Meanwhile Ana is completely passive. 50 Shades of Grey is about Ana’s adventures as the submissive to Grey’s dominant. However, as a wise friend once put it ,”being submissive isn’t the same as being passive.” Ana is a woman without any sexual agency. As it’s written, the woman has had no sexual feelings, let alone sexual experiences until her libido is triggered by alleged for of nature that is Christian Gray. She’s a good girl who loves her mom and never masturbates, who succumbs to sex, rather than actively participating in it. Like Twilight’s Bella Swan, Anastasia Steele never instigates the action, she only reacts to sexy, good-looking dude of the story.
I cannot tell you how much it depresses me that both Bella and Ana were created by female authors.
What Pissed Me Off About 50 Shades Of Grey
My final complaint is also my biggest. For a book that’s mostly about sex, I found 50 Shades of Grey to be intensely sex-negative. Like I said, the sex scenes themselves didn’t bother me (except for those ubiquitous foil packets), but everything that happened around them made rage with frustration.
In some ways, 50 Shades is no more offensive than any other bodice-ripping novel. That having been said, I think a lot of those books perpetuate some pretty unfortunately myths about what constitutes great romance and hot sex. And yes they’re just books, but I think many of those myths have influenced our real-life ideas and negotiations around sex. Again, I’m happy if erotica is moving into the mainstream. But I’m not happy that the book that’s leading the movement relies on tropes such as:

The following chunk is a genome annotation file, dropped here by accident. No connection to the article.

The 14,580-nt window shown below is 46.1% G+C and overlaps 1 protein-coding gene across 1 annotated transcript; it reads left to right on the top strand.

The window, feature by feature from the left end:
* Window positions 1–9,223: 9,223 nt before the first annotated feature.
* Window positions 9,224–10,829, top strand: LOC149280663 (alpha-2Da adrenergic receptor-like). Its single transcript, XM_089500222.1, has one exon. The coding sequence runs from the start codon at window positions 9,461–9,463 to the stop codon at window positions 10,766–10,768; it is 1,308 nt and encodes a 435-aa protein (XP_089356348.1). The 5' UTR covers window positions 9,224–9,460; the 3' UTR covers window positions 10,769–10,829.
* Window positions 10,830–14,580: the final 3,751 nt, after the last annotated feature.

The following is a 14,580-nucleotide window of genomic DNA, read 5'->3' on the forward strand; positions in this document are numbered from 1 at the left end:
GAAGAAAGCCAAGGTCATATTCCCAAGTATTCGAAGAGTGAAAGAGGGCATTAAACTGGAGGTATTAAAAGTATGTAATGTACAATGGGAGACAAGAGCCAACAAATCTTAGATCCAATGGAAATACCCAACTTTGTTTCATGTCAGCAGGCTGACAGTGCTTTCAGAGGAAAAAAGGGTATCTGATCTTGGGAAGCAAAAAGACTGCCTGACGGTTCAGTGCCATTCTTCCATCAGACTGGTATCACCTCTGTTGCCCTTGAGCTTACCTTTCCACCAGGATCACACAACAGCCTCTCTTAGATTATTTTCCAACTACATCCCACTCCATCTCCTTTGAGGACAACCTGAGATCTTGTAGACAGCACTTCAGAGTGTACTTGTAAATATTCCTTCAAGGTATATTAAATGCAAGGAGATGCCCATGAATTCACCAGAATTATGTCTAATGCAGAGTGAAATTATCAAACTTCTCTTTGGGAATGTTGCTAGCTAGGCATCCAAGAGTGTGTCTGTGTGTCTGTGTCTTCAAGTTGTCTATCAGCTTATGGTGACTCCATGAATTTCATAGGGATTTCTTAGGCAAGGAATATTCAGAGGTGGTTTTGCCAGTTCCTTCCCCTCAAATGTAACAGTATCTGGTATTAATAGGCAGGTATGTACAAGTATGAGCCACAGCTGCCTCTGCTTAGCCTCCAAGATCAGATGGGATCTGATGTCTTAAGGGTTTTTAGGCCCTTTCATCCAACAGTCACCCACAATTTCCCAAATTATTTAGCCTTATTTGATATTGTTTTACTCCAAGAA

– For women, being “good” means existing in a default state of naiveté, innocence and sexual passivity.
– Desirable women are young, straight, slender, white and have long hair that goes wavy on command.
– Desirable men are wealthy, well-muscled, also straight and highly skilled lovers.
– Women never want sex until a dude comes along and makes them want sex.
– Men never want love or emotional commitment until a woman comes along a makes them want love.
– When men do fall in love, they hate it. The get grumpy and start muttering – usually stuff about how the woman is “doing something” to him.
– Women should be happy when men get grouchy and start blaming them for feelings. It’s love!
– Women should be happy when men are controlling, stalkery and jealous. It’s love!